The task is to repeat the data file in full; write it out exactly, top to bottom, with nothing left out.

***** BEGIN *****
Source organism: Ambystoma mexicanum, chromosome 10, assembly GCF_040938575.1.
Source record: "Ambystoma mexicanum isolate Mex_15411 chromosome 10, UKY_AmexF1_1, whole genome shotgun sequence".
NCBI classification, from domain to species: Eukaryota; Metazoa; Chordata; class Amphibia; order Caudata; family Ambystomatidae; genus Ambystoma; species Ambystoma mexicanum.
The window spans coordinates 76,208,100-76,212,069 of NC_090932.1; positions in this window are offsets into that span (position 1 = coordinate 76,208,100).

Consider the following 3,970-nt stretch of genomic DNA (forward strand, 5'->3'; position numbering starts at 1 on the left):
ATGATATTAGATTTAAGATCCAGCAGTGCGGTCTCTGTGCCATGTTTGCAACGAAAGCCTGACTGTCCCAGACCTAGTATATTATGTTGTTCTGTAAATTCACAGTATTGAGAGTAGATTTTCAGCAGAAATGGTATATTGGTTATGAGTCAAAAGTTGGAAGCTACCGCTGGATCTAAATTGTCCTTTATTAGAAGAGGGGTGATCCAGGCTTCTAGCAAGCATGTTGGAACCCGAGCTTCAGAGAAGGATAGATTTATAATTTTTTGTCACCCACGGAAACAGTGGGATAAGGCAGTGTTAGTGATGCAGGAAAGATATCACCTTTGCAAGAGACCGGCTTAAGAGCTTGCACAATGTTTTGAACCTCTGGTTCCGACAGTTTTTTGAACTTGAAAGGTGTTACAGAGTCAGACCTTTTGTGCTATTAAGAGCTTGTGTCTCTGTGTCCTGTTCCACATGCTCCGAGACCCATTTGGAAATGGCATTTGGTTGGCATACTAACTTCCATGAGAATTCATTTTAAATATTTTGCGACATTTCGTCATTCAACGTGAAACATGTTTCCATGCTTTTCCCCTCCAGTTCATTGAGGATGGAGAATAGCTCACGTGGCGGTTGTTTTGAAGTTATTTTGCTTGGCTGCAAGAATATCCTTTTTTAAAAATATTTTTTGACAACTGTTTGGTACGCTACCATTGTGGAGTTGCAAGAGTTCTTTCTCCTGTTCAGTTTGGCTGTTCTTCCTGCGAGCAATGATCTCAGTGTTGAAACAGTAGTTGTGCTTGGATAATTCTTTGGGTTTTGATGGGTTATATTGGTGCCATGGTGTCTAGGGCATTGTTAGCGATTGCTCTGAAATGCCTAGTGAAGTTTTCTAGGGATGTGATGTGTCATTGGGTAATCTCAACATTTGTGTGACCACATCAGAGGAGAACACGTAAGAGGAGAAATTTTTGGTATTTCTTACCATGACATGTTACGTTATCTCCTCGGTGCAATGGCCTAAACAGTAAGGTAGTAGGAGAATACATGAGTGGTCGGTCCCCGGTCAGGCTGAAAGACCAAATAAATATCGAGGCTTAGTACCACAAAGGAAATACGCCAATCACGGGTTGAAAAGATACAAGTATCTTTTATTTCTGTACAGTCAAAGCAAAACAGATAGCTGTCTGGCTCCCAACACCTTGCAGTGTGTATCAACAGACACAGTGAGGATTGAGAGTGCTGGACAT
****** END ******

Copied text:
Source organism: Ambystoma mexicanum, chromosome 10, assembly GCF_040938575.1.
Source record: "Ambystoma mexicanum isolate Mex_15411 chromosome 10, UKY_AmexF1_1, whole genome shotgun sequence".
NCBI classification, from domain to species: Eukaryota; Metazoa; Chordata; class Amphibia; order Caudata; family Ambystomatidae; genus Ambystoma; species Ambystoma mexicanum.
The window spans coordinates 76,208,100-76,212,069 of NC_090932.1; positions in this window are offsets into that span (position 1 = coordinate 76,208,100).

Consider the following 3,970-nt stretch of genomic DNA (forward strand, 5'->3'; position numbering starts at 1 on the left):
ATGATATTAGATTTAAGATCCAGCAGTGCGGTCTCTGTGCCATGTTTGCAACGAAAGCCTGACTGTCCCAGACCTAGTATATTATGTTGTTCTGTAAATTCACAGTATTGAGAGTAGATTTTCAGCAGAAATGGTATATTGGTTATGAGTCAAAAGTTGGAAGCTACCGCTGGATCTAAATTGTCCTTTATTAGAAGAGGGGTGATCCAGGCTTCTAGCAAGCATGTTGGAACCCGAGCTTCAGAGAAGGATAGATTTATAATTTTTTGTCACCCACGGAAACAGTGGGATAAGGCAGTGTTAGTGATGCAGGAAAGATATCACCTTTGCAAGAGACCGGCTTAAGAGCTTGCACAATGTTTTGAACCTCTGGTTCCGACAGTTTTTTGAACTTGAAAGGTGTTACAGAGTCAGACCTTTTGTGCTATTAAGAGCTTGTGTCTCTGTGTCCTGTTCCACATGCTCCGAGACCCATTTGGAAATGGCATTTGGTTGGCATACTAACTTCCATGAGAATTCATTTTAAATATTTTGCGACATTTCGTCATTCAACGTGAAACATGTTTCCATGCTTTTCCCCTCCAGTTCATTGAGGATGGAGAATAGCTCACGTGGCGGTTGTTTTGAAGTTATTTTGCTTGGCTGCAAGAATATCCTTTTTTAAAAATATTTTTTGACAACTGTTTGGTACGCTACCATTGTGGAGTTGCAAGAGTTCTTTCTCCTGTTCAGTTTGGCTGTTCTTCCTGCGAGCAATGATCTCAGTGTTGAAACAGTAGTTGTGCTTGGATAATTCTTTGGGTTTTGATGGGTTATATTGGTGCCATGGTGTCTAGGGCATTGTTAGCGATTGCTCTGAAATGCCTAGTGAAGTTTTCTAGGGATGTGATGTGTCATTGGGTAATCTCAACATTTGTGTGACCACATCAGAGGAGAACACGTAAGAGGAGAAATTTTTGGTATTTCTTACCATGACATGTTACGTTATCTCCTCGGTGCAATGGCCTAAACAGTAAGGTAGTAGGAGAATACATGAGTGGTCGGTCCCCGGTCAGGCTGAAAGACCAAATAAATATCGAGGCTTAGTACCACAAAGGAAATACGCCAATCACGGGTTGAAAAGATACAAGTATCTTTTATTTCTGTACAGTCAAAGCAAAACAGATAGCTGTCTGGCTCCCAACACCTTGCAGTGTGTATCAACAGACACAGTGAGGATTGAGAGTGCTGGACAT